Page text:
Medical Technology

Ohio House OKs Bill on Babies Born Alive After Abortion

COLUMBUS (AP) — Ohio doctors who do not provide medical treatment in the rare event that a baby is born alive after an attempted abortion will face criminal sanctions under legislation approved Wednesday by the Republican-controlled Ohio House.

The bill would also require doctors to report cases where babies are born alive after an abortion or attempted abortion. It also restricts abortion clinics and doctors from teaching at medical schools or hospitals that are funded by the state.

Advocates for the right to abortion have condemned the bill as an attack upon a woman’s legal rights to access the procedure, and claimed that the bill will likely end some of the remaining clinics operating.

Kersha Deibel, the CEO of Planned Parenthood Southwest Ohio Region stated that “right now, we’re at a crisis point in Ohio and across America for abortion access.” “Anti-abortion politicians have made it their mission to bury abortion providers under numerous TRAP laws that providing and accessing health care essential to Ohioans has become an obstacle course.”

TRAP is “targeted restrictions on abortion providers.”

Mary Parker, Ohio Right to Life’s director of legislative affairs she applauded lawmakers for passing this measure. The bill is now sent to Republican Governor. Mike DeWine is an abortion opponent.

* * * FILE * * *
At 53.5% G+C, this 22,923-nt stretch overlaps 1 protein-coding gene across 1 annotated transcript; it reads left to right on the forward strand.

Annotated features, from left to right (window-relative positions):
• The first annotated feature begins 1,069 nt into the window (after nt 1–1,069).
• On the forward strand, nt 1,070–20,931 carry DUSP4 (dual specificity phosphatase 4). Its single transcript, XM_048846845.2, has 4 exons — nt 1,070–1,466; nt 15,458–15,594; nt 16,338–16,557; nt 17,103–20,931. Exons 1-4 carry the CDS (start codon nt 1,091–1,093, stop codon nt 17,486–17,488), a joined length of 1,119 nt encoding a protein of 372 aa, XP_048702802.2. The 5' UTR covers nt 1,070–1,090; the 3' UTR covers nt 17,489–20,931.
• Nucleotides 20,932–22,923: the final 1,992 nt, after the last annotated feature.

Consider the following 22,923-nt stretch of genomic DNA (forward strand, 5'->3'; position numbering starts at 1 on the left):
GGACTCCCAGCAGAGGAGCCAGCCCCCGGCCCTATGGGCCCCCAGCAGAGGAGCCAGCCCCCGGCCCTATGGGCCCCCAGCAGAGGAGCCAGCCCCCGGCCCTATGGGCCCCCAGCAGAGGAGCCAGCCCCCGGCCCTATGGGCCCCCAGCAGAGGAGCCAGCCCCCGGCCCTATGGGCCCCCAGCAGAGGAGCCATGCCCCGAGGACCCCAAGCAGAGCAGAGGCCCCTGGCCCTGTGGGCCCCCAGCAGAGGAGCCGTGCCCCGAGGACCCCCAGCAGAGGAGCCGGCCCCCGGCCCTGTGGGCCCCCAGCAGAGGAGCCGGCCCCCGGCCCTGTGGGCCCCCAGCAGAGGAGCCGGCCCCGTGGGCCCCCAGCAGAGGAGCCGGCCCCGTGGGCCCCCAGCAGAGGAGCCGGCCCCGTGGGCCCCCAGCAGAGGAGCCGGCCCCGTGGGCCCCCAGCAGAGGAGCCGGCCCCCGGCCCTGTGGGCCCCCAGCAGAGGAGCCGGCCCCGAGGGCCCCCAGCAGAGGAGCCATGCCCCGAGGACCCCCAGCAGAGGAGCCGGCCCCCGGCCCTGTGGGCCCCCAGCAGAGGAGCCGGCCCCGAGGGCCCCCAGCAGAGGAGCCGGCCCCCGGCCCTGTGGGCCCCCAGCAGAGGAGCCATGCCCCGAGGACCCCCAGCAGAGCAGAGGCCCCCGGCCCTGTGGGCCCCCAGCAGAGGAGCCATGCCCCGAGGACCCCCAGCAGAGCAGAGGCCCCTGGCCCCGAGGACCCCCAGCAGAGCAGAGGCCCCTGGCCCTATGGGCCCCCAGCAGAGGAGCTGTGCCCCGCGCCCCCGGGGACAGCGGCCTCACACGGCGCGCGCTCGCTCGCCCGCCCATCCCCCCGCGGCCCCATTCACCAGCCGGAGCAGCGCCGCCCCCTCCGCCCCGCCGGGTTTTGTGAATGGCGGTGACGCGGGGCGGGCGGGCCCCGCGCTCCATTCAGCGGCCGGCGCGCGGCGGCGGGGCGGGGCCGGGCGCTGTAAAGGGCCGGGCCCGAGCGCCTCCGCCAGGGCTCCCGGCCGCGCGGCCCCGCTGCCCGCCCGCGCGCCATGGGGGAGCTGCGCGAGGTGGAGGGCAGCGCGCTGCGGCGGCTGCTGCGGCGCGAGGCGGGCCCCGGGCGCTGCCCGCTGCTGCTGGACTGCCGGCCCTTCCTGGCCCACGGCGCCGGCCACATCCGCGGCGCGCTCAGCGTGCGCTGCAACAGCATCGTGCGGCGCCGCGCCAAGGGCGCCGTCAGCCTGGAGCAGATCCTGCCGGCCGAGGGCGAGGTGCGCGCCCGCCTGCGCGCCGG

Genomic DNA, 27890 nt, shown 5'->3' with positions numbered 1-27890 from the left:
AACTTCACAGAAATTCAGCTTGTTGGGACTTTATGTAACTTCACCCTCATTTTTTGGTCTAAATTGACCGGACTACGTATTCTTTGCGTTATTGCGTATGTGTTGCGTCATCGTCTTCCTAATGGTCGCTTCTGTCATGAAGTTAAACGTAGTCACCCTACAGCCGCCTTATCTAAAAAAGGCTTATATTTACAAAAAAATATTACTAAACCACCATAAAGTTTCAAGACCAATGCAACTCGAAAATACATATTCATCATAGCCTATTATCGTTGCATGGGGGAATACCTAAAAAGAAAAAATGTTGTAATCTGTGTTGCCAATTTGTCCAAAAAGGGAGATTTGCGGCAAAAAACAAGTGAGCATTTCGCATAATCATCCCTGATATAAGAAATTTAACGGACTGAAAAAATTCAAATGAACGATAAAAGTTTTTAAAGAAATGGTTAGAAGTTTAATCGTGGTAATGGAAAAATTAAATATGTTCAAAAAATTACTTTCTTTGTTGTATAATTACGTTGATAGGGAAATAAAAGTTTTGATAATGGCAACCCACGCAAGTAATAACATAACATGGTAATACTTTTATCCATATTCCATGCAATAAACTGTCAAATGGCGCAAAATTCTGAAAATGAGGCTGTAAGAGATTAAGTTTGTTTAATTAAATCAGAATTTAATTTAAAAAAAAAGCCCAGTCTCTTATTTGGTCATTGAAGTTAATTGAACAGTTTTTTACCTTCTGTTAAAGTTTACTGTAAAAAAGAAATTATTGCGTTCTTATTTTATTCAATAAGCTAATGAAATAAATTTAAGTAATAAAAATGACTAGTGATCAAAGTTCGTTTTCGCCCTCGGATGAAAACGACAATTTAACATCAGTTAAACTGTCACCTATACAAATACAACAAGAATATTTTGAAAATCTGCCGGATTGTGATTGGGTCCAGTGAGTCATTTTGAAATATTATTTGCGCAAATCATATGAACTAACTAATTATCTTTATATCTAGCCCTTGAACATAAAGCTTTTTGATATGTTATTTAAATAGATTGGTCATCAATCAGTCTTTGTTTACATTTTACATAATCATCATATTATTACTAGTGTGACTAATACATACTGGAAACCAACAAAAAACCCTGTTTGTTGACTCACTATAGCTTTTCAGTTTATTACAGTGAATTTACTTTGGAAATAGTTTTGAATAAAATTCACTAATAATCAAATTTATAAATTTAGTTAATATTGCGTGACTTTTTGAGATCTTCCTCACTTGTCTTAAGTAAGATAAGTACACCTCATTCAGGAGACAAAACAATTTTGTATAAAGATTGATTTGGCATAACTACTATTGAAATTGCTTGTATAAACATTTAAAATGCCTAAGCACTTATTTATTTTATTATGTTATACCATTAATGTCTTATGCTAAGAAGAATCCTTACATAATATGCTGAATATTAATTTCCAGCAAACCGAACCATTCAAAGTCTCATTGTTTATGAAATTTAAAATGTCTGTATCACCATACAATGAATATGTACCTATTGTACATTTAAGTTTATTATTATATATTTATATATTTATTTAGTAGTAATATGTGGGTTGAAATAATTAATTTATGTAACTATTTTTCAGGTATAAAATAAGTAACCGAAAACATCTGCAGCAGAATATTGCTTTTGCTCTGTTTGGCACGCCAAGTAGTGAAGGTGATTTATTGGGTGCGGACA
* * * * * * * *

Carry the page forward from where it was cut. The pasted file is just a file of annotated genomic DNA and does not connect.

“This important anti-infanticide bill will ensure that a child who survives an abortion that is botched receives life-saving treatment,” Parker said in a statement.

Republican state senators backed the measure. Terry Johnson, a retired doctor, and Steve Huffman, a practicing physician. The bill was approved by the Ohio Senate in October.

Huffman has called the bill “another step in our continued commitment to defend the sacredness of human life.”

Ohio law already penalizes doctors who fail to make efforts to save the lives and health of babies born alive following abortions. The bill expanded the law by including the crime of “purposely not taking measures to preserve the health or life of children.”

In cases of procedures in abortion clinics, doctors must provide care to a baby born alive, call 911 and arrange transportation to a hospital under the guidelines.

During testimony, opponents testified that requiring invasive life-saving measures in these cases could take away precious moments from mothers and infants.

Democrats have called the bill a redundant attack on abortion rights, pointing out that doctors already have to provide appropriate medical treatment in all circumstances.

Democratic Wisconsin Governor Tony Evers vetoed last week an identical measure.

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